Isolation of a TRAIL antagonist from the serum of HIV-infected patients

David J. Schnepple, Brett Shepard, Gary D. Bren, Nathan W. Cummins, Sekar Natesampillai, Sergey Trushin, Alicia Algeciras-Schimnich, Xue W. Meng, Amy M. Sainski, Stacey A. Rizza, Scott H. Kaufmann, Andrew D. Badley

Research output: Contribution to journalArticlepeer-review

14 Scopus citations


Virus-host interactions are characterized by the selection of adaptive mechanisms by which to evade pathogenic and defense mechanisms, respectively. In primary T cells infected with HIV, HIV infection up-regulates TNF-related apoptosis inducing ligand (TRAIL) and death-inducing TRAIL receptors, but blockade of TRAIL:TRAIL receptor interaction does not alter HIV-induced cell death. Instead, HIV infection results in a novel splice variant that we call TRAIL-short (TRAIL-s), which antagonizes TRAIL-R2. In HIV patients, plasma TRAIL-s concentration increases with increasing viral load and renders cells resistant to TRAIL-induced death. Knockdown of TRAIL-s abrogates this resistance. We propose that TRAIL-s is a novel adaptive mechanism of apoptosis resistance acquired by HIV-infected cells to avoid their elimination by TRAIL-dependent effector mechanism.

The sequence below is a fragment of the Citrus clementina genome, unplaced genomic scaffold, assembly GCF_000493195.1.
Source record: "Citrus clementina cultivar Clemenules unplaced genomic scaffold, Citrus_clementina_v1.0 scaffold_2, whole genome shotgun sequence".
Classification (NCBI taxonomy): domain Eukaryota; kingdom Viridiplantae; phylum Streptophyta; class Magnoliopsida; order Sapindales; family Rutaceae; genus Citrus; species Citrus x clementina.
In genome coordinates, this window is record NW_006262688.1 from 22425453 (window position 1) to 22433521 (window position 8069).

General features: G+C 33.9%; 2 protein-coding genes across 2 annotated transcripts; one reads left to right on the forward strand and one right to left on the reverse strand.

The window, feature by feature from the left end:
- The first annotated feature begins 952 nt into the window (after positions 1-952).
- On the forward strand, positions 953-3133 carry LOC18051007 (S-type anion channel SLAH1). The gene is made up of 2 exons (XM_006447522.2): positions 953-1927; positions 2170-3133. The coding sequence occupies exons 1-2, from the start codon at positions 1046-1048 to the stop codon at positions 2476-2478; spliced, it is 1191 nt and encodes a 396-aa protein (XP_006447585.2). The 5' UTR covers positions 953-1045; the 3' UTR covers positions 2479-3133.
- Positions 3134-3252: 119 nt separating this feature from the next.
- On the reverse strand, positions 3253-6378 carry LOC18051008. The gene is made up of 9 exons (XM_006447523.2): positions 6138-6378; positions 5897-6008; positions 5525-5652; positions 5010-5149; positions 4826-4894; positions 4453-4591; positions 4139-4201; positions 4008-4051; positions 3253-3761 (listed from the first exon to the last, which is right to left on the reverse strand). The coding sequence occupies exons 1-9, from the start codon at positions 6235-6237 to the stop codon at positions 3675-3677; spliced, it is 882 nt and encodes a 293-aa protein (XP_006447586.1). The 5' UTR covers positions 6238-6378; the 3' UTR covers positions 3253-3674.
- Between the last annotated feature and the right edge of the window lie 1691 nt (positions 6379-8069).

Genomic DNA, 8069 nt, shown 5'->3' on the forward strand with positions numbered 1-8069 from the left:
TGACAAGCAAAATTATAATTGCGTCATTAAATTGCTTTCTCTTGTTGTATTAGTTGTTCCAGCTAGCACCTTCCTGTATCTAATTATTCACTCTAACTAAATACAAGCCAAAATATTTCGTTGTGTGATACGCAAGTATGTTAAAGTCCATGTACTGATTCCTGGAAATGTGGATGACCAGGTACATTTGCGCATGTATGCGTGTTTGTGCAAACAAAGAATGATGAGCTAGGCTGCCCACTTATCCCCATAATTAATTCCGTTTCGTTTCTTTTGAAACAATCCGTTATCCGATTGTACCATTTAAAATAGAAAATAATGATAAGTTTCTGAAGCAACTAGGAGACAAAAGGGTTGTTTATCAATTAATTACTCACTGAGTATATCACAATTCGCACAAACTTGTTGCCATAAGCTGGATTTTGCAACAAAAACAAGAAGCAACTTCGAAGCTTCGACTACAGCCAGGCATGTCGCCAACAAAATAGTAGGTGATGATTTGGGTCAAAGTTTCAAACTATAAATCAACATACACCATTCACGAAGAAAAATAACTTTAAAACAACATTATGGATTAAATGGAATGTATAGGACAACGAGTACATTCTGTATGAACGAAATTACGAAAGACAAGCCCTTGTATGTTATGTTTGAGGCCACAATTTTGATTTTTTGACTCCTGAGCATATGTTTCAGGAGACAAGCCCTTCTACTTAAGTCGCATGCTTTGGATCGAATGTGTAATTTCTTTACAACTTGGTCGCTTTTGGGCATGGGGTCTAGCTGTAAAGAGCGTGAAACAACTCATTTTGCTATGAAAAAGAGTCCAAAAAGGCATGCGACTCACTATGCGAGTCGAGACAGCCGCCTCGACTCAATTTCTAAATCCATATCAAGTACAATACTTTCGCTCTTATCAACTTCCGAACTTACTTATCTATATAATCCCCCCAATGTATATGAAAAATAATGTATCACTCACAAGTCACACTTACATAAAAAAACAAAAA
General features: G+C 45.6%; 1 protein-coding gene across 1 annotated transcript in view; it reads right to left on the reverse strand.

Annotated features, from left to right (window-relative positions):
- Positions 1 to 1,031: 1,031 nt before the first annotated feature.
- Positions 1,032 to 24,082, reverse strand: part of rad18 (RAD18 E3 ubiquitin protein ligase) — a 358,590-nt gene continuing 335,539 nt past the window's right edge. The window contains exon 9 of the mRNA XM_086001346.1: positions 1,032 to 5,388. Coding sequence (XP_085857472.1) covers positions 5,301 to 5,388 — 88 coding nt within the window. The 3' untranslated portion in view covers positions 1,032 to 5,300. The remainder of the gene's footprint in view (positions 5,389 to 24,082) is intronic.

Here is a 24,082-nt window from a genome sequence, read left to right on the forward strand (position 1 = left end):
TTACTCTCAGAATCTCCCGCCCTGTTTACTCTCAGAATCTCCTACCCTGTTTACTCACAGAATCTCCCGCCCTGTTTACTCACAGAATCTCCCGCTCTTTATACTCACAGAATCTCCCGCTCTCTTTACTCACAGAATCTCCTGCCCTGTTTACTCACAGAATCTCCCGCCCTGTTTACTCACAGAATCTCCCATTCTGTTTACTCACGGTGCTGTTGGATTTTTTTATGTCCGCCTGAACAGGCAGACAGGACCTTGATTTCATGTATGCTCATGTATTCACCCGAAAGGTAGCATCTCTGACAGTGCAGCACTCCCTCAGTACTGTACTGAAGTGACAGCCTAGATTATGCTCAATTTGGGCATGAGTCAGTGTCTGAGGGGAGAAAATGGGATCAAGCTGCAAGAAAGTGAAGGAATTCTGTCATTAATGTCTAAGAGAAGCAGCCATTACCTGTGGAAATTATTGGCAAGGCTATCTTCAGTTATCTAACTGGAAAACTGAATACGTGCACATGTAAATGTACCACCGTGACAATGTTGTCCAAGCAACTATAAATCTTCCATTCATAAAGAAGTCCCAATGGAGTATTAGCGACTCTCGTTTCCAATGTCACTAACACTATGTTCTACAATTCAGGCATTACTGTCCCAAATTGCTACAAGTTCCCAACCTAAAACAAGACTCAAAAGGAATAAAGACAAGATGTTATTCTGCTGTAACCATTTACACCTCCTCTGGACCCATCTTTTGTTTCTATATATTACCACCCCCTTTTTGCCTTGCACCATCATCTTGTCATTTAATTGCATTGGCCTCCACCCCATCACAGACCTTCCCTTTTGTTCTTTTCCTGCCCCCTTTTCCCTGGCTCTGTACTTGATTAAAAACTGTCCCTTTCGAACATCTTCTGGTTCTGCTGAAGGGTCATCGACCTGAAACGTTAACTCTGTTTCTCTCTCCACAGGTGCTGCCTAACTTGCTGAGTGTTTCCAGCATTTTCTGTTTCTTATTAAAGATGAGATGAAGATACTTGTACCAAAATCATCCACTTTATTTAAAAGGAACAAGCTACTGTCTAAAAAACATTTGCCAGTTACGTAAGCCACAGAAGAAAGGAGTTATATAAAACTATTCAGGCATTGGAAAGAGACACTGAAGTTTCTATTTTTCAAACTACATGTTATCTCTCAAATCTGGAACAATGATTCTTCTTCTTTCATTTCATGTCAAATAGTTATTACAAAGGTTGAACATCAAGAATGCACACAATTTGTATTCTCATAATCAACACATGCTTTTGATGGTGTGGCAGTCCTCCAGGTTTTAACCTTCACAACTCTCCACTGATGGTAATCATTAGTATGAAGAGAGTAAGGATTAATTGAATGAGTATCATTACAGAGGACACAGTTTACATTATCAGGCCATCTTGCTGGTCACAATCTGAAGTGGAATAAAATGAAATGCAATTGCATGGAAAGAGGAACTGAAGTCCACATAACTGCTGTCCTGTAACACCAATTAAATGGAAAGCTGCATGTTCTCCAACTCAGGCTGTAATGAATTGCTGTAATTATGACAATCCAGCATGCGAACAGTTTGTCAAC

Original languageEnglish (US)
Pages (from-to)35742-35754
Number of pages13
JournalJournal of Biological Chemistry
Issue number41
StatePublished - Oct 14 2011

ASJC Scopus subject areas

  • Biochemistry
  • Molecular Biology
  • Cell Biology


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